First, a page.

The discussion with Rasheed and his Mom about privacy felt like running in circles. Rasheed didn’t want his mom to pry into his private business which is why he was jumpy when he saw her holding his cellphone. Mom thought that Rasheed’s reaction when she innocently picked up his phone indicated that her son was hiding something. This, in turn, made her ask prying questions. Rasheed hated the “third degree” so refused to answer Mom’s questions. His secrecy reinforced her suspicion that Rasheed had something to hide which made her want to snoop. Her threats to snoop made Rasheed more guarded. See how that works?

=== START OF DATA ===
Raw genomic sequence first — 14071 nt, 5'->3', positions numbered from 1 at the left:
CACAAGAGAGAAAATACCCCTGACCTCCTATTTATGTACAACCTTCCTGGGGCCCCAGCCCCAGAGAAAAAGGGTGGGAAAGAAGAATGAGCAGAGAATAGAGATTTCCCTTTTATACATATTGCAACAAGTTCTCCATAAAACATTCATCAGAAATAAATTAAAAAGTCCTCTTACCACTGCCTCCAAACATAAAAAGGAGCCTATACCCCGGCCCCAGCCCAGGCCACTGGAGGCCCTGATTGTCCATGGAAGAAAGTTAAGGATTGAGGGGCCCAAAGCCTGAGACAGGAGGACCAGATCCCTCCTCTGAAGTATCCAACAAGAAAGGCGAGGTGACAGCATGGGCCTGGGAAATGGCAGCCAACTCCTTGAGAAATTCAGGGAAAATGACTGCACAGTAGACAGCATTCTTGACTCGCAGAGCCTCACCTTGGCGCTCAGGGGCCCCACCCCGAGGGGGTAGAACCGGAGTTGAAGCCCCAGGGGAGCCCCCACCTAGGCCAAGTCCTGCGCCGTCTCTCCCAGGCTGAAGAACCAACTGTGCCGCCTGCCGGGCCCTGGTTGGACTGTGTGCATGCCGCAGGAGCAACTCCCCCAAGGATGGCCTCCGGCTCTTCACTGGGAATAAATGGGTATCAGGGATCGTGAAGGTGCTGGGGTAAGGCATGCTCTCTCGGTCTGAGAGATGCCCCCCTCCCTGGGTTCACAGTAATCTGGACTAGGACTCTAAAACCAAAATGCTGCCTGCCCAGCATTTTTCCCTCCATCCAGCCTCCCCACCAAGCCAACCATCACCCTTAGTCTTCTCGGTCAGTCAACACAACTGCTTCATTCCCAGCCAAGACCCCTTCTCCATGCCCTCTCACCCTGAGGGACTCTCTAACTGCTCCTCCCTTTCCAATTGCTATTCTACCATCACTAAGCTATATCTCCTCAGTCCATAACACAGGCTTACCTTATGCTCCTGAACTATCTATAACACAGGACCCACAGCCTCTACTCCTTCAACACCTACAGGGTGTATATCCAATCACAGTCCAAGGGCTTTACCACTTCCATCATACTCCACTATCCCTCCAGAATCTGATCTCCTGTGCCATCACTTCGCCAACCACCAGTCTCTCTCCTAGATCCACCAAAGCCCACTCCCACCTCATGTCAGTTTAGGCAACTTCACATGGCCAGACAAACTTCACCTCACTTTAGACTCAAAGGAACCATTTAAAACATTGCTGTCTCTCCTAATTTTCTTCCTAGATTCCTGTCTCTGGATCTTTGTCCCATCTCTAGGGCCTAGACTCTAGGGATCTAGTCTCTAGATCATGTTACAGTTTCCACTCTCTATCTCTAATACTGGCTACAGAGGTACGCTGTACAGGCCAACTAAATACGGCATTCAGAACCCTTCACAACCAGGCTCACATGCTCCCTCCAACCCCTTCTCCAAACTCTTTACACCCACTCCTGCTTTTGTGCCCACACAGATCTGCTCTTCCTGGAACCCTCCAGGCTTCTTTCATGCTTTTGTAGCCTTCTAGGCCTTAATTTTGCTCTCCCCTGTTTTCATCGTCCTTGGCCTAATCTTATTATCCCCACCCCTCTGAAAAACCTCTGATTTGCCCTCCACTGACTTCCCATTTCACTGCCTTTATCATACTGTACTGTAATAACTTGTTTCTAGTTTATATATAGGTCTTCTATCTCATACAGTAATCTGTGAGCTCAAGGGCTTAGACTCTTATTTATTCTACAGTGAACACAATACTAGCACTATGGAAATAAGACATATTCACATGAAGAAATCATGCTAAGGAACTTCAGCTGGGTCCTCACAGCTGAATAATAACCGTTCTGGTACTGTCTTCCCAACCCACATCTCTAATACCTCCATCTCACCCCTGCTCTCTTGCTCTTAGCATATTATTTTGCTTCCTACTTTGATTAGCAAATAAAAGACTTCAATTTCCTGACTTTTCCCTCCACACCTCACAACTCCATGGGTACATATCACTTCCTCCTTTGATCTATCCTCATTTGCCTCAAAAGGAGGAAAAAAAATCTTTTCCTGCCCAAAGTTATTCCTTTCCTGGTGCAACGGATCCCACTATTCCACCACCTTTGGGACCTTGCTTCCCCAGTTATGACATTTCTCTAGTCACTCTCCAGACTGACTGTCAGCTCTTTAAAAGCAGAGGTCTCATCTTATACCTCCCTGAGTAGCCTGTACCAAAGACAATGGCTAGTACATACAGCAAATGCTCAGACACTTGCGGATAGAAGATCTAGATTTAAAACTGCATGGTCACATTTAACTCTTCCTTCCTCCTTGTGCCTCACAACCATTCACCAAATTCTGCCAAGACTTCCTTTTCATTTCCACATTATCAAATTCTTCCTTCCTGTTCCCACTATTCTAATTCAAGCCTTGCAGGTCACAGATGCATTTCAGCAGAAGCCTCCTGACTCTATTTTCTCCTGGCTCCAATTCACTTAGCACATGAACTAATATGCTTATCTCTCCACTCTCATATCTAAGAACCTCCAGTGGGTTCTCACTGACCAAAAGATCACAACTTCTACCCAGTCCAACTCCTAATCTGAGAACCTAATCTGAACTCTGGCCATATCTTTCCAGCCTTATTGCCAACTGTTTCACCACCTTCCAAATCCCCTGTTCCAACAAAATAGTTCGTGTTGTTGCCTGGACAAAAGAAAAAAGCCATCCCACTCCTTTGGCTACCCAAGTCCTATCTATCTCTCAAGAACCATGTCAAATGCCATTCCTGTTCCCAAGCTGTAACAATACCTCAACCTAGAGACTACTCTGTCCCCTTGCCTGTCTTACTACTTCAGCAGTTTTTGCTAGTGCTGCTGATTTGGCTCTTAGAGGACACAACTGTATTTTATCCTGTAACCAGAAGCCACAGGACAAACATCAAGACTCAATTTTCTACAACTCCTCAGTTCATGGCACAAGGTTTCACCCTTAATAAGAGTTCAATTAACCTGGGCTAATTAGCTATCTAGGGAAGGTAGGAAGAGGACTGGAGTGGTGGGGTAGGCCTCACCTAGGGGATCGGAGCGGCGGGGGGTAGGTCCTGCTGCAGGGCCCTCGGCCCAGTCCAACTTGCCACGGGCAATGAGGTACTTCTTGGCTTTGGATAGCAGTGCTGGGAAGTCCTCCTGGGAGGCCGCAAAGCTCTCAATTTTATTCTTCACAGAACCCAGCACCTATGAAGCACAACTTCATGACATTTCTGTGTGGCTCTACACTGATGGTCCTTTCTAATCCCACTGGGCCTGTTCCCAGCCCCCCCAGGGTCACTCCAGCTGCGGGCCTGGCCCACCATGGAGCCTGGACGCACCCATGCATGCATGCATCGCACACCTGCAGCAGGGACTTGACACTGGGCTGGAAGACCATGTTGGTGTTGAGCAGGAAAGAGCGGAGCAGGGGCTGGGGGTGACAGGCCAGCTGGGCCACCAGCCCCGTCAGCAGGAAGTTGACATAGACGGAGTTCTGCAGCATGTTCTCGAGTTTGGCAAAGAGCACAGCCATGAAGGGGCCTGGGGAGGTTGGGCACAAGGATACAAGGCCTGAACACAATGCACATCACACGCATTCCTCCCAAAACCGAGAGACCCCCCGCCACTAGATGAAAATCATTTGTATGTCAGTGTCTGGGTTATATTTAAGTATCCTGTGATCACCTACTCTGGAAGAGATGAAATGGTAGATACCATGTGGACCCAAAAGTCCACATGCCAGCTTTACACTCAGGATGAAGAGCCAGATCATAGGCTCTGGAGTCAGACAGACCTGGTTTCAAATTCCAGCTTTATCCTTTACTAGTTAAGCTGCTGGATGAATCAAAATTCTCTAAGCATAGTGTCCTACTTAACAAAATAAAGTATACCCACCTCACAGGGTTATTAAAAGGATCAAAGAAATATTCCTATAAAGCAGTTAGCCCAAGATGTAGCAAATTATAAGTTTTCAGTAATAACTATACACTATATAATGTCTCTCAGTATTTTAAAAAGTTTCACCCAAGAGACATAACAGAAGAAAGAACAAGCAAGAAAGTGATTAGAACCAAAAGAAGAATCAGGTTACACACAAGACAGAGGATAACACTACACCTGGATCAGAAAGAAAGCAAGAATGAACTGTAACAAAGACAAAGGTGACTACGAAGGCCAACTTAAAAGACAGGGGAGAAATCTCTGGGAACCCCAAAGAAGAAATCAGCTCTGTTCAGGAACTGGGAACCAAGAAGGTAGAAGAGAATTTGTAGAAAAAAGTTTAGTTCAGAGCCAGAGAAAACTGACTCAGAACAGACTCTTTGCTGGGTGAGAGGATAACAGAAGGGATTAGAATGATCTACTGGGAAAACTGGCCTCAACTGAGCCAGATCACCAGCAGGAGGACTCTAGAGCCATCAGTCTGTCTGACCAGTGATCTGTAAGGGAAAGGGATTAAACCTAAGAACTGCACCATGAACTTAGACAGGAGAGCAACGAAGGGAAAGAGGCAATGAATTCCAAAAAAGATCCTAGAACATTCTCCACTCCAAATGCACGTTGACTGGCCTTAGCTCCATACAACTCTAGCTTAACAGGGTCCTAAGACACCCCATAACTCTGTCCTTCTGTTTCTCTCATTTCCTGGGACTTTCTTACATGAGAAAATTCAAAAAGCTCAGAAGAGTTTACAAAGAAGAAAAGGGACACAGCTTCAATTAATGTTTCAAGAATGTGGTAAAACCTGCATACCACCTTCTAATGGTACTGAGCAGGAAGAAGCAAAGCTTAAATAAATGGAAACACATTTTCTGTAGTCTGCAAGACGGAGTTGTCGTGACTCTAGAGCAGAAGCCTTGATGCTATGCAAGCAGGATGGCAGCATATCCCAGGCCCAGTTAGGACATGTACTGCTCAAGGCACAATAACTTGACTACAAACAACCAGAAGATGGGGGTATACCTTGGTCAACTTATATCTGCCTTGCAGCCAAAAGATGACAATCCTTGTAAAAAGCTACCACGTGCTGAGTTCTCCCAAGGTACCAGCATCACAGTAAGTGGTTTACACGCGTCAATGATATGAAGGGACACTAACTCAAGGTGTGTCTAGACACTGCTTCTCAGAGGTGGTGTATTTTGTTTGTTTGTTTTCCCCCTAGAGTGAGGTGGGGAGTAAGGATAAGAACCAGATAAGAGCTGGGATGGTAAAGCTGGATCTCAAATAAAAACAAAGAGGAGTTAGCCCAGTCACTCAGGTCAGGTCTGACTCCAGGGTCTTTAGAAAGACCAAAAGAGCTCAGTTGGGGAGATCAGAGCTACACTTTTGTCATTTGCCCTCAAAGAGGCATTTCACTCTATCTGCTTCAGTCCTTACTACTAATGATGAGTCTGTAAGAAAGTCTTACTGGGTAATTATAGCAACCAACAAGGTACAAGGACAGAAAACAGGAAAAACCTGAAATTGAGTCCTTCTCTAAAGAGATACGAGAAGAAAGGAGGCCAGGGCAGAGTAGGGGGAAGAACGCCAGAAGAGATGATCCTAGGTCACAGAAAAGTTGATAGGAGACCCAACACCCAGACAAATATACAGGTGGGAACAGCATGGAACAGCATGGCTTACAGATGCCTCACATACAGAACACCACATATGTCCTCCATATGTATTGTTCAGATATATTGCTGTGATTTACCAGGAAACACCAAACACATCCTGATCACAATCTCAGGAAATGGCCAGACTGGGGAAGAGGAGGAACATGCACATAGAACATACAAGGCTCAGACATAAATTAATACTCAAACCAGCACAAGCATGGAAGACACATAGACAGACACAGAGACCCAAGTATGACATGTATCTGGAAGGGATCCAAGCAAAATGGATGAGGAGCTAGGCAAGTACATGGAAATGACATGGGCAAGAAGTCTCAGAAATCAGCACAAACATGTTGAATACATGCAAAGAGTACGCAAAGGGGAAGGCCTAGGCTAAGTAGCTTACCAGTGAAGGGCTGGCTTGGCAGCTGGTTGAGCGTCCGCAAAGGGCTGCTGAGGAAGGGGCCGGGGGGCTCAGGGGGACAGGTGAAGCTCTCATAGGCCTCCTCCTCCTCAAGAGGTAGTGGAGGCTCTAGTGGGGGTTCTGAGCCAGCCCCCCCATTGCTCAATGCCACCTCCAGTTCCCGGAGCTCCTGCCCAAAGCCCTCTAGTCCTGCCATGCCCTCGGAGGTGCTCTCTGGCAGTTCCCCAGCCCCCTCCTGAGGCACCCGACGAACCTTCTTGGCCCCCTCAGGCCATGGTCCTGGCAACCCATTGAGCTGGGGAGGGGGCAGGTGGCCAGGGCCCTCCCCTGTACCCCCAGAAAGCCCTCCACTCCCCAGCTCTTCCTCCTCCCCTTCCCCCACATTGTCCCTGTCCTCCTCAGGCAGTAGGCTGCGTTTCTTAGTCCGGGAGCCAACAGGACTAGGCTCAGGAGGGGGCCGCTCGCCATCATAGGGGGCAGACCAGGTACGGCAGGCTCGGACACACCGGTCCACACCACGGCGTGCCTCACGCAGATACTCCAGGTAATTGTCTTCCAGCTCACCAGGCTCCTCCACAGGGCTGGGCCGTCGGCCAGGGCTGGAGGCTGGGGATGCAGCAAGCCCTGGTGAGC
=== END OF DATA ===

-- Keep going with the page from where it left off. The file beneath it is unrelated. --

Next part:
Because of the numerous family stressors, Mom’s feelings of concern, and the fact that puberty is a high-risk time for the emergence of mental illnesses such as depression, I recommended an evaluation for Rasheed. He wasn’t thrilled about the idea, but he was cooperative. He denied all symptoms of psychiatric illness except for worry that occasionally interfered with his concentration. He elaborated that he worried about his father’s safety while deployed, the family’s finances since Mom was laid off from her job as a Philadelphia school teacher, and his little sister’s health and ability to stick with a strict gluten-free diet. None of these worries were excessive or unreasonable given the current realities for this family.